A couple links from me to start: I published a piece urging brewers to date code every can of beer they produce, and swore off any hoppy beer that wasn’t properly dated. I also continued my profiles of Massachusetts breweries for The Full Pint with a look at ultra-popular Tree House Brewing Company.
Speaking of Tree House, they have been all over the beer news cycle this month. First they announced an array of sustainability efforts including a new onsite water treatment facility. Then they announced the purchase of a 100-acre farm in Woodstock, CT that will provide fruit for brewing, stock a CSA and produce apples that will be used to make a line of ciders.
One of the most widely shared articles of the month was from Toni Canada of Beer Kulture covering the issues around race at Founders and the lack of an appropriate response by the beer community. I decided I was done with Founders until they fixed the problems at the brewery, and their response has fallen far short. I am guilty of not being outspoken enough on this topic, and I will try to do better in the future.
The other topic that generated a large, and in this case quick and appropriate, response was the sexist and stupid ramblings of Great Lakes Brewing News editor Bill Metzger spewed in the form of an article on cask beer. Robin LeBlanc has a great overview of the whole fiasco on her blog. It looks like this wasn’t an isolated case, and that the author has been ousted from the publication. His claim that the article was satire fell pretty flat, if it was meant to be satire it wasn’t labeled as such, and it wasn’t funny at all.
As a positive counterpoint to that, The Pink Boots society is doing their annual collaboration brew day where women in the industry help design unique beers and a portion of the proceeds help fund scholarships that help women in beer get additional professional training. A whopping 65 local breweries are participating this year. It is no surprise, Massachusetts is one of the leading states when it comes to female employment in the beer industry.
The Worcester Telegram has an article on the pervasive problem of glassware theft at local breweries. I’ve heard plenty of whispers about this issue but the numbers here are staggering. Please don’t be an asshole, if you want a logo glass from a brewery you’re visiting then pay for one.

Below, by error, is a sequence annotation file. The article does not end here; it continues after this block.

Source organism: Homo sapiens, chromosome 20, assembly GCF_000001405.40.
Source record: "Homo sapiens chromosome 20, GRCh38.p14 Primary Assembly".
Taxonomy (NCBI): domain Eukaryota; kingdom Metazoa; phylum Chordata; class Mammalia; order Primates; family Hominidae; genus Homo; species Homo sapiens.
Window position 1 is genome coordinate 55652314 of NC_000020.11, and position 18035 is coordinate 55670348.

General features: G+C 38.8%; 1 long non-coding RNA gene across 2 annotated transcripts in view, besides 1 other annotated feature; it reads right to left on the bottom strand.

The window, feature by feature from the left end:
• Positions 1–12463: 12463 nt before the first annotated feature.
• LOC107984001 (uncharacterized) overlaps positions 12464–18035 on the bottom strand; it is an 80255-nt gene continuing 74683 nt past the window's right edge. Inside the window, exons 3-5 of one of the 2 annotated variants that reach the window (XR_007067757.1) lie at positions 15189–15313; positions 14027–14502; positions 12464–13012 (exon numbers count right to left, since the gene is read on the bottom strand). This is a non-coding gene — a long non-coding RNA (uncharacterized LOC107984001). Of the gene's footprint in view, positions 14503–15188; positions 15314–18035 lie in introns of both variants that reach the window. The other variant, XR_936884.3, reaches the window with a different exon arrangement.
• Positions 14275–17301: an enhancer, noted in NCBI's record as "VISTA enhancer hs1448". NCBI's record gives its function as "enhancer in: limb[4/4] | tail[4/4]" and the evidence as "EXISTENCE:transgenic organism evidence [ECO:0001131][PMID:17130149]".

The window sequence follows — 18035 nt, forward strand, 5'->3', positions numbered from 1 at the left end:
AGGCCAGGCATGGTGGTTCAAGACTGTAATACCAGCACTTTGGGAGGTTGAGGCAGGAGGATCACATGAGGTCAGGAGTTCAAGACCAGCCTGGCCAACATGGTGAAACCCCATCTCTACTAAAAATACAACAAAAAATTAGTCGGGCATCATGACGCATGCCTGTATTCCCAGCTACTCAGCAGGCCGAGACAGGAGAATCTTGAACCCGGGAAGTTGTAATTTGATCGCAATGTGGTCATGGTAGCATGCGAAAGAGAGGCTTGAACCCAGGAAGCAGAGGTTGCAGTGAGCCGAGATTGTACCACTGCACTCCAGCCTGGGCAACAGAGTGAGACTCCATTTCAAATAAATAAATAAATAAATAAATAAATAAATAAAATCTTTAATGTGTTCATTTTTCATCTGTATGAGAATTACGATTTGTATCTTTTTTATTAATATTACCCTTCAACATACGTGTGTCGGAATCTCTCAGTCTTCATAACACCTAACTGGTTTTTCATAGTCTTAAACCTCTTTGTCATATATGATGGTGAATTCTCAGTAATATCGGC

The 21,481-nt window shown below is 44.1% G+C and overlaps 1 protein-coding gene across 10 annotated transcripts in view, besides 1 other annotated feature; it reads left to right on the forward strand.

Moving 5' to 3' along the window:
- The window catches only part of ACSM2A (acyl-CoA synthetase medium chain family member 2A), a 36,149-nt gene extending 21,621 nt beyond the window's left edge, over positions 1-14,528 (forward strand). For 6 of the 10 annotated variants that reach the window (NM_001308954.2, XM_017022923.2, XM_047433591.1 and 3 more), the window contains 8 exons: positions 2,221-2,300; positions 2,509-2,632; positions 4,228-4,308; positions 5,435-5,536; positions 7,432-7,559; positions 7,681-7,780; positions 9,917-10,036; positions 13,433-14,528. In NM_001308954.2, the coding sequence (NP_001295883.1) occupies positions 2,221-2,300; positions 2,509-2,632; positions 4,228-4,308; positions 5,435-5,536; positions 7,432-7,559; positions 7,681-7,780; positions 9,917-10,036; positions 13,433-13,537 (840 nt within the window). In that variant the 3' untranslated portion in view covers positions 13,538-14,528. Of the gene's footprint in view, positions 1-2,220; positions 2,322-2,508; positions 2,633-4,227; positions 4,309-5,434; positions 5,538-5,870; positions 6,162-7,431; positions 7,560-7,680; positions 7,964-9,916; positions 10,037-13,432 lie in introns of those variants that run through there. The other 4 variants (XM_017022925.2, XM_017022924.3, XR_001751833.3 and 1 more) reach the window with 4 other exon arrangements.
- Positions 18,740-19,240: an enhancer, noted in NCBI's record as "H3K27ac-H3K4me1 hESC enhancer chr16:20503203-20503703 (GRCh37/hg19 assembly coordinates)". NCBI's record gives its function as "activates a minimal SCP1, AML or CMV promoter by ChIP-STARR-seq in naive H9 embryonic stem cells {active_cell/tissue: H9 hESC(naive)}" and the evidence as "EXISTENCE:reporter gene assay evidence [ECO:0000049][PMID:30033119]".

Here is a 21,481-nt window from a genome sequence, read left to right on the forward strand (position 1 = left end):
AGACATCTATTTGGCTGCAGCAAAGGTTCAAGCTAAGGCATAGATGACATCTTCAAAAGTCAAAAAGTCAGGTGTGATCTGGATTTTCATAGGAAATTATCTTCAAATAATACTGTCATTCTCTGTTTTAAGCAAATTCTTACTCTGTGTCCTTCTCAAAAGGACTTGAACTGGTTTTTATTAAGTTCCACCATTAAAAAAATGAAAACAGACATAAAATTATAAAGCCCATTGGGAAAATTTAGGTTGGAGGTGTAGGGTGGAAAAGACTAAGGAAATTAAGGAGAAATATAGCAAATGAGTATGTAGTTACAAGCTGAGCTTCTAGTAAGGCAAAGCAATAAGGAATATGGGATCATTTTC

A lobbying group representing the local restaurant industry is putting pressure on Beacon Hill to limit seasonal beer gardens, arguing that they are hurting their businesses. I hate this strategy, why take away something fun and successful? What Massachusetts really needs to do is revamp all of their antiquated laws around alcohol, including the obscene charges for brick and mortar liquor licenses in the city.
A big movement this month has been #FlagshipFebruary, asking drinkers to go back and revisit some classic flagship beers. I think it is a great idea, too many of us focus way too much time and attention on what is new and different and forget old favorites. Beervana wonders if the concept of a flagship is obsolete in the modern beer market. Carla Jean Lauter looks at some of Maine’s great flagship beers.
The Barleymen blog has started a series profiling breweries within a 10-20 minute drive of the Mass Pike. Their first entry includes visits to Drunken Rabbit in South Hadley and Rustic Brewing in Indian Orchard.
Bearded and Brewed has a look at the Untappd app and it’s effect on modern beer culture. I’ve never gotten into the app, I use it sporadically, and I definitely don’t let it effect what I drink.
Decorated homebrewer Niel Kade used a cancer diagnosis as motivation to finally try and open his own commercial brewery, naming it Gilded Skull. You can donate to their Kickstarter (link in the article) to help the brewery get off the ground.
Brewery openings and plans: Active lifestyle contract brewery Zelus is opening a brewery and taproom in Medfield later this year. Two Roads has opened Area 2, a new facility focused on barrel aged and wild beers. The new brewery hub in the East Bayside neighborhood of Portland will get another entry when Brewery Extrava starts pouring their Belgian style ales. Boneup Brewing has opened the new expansion to their Everett taproom. Castle Island is running a series of pop-ups at the Boston Public Market in February and March.
Poplar contract brewery Medford Brewing Company has started a WeFunder to raise funds to open their own brewery and taproom in Medford.
Connecticut stalwart Olde Burnside Brewing is closing. Classic breweries that have done nothing to adapt over the years are going to continue to feel the pinch.
Marshall Wharf Brewing Company and Three Tides restaurant are for sale. My parents live nearby and these businesses have been a big part of the revitalization of the Belfast waterfront, hopefully they find a good path forward.
This week is stout week at Cambridge Brewing Company, and they are pouring a number of delicious versions of the style, including some impressive guest taps.
The Worcester Telegram has an article on the significant investment in both time and energy that some local breweries are putting into being more sustainable and environmentally conscious.
Ipswich and Newburyport Brewing Companies are teaming up, keeping their separate brands and taprooms but sharing resources for production, sales and marketing. I wouldn’t be surprised if these types of partnerships become much more common going forward.
Redemption Rock is joining a growing list of breweries that pay higher wages and then donate any taproom tips to charity. I love this idea assuming that the increased salary properly compensates the staff.
That is it for February, lots of interesting stuff going on in the local beer world. As always, thanks for reading and feel free to pass along any great beer articles that you think I should link to!